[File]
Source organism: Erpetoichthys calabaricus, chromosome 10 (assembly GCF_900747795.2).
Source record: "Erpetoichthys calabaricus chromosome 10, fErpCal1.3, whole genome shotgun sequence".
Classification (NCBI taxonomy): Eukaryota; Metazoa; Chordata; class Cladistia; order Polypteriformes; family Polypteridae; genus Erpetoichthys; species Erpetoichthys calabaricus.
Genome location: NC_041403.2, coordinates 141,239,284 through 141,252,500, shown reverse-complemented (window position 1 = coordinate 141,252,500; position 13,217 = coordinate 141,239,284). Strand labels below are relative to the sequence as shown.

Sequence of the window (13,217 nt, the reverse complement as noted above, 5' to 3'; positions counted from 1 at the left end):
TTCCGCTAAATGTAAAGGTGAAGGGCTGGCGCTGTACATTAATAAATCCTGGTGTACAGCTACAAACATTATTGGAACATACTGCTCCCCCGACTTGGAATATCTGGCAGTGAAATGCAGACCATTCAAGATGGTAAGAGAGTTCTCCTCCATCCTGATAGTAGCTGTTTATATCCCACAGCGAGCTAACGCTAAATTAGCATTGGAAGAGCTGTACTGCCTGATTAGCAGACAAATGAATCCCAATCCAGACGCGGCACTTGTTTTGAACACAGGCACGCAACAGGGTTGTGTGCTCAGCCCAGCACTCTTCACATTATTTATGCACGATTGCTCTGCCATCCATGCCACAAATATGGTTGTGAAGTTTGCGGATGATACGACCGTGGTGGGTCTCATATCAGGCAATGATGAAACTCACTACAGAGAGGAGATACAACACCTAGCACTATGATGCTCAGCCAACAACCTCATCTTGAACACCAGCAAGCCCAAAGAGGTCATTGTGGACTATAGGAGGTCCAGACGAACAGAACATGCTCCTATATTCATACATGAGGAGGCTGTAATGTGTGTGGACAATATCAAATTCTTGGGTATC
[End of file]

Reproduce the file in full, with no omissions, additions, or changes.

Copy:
Source organism: Erpetoichthys calabaricus, chromosome 10 (assembly GCF_900747795.2).
Source record: "Erpetoichthys calabaricus chromosome 10, fErpCal1.3, whole genome shotgun sequence".
Classification (NCBI taxonomy): Eukaryota; Metazoa; Chordata; class Cladistia; order Polypteriformes; family Polypteridae; genus Erpetoichthys; species Erpetoichthys calabaricus.
Genome location: NC_041403.2, coordinates 141,239,284 through 141,252,500, shown reverse-complemented (window position 1 = coordinate 141,252,500; position 13,217 = coordinate 141,239,284). Strand labels below are relative to the sequence as shown.

Sequence of the window (13,217 nt, the reverse complement as noted above, 5' to 3'; positions counted from 1 at the left end):
TTCCGCTAAATGTAAAGGTGAAGGGCTGGCGCTGTACATTAATAAATCCTGGTGTACAGCTACAAACATTATTGGAACATACTGCTCCCCCGACTTGGAATATCTGGCAGTGAAATGCAGACCATTCAAGATGGTAAGAGAGTTCTCCTCCATCCTGATAGTAGCTGTTTATATCCCACAGCGAGCTAACGCTAAATTAGCATTGGAAGAGCTGTACTGCCTGATTAGCAGACAAATGAATCCCAATCCAGACGCGGCACTTGTTTTGAACACAGGCACGCAACAGGGTTGTGTGCTCAGCCCAGCACTCTTCACATTATTTATGCACGATTGCTCTGCCATCCATGCCACAAATATGGTTGTGAAGTTTGCGGATGATACGACCGTGGTGGGTCTCATATCAGGCAATGATGAAACTCACTACAGAGAGGAGATACAACACCTAGCACTATGATGCTCAGCCAACAACCTCATCTTGAACACCAGCAAGCCCAAAGAGGTCATTGTGGACTATAGGAGGTCCAGACGAACAGAACATGCTCCTATATTCATACATGAGGAGGCTGTAATGTGTGTGGACAATATCAAATTCTTGGGTATC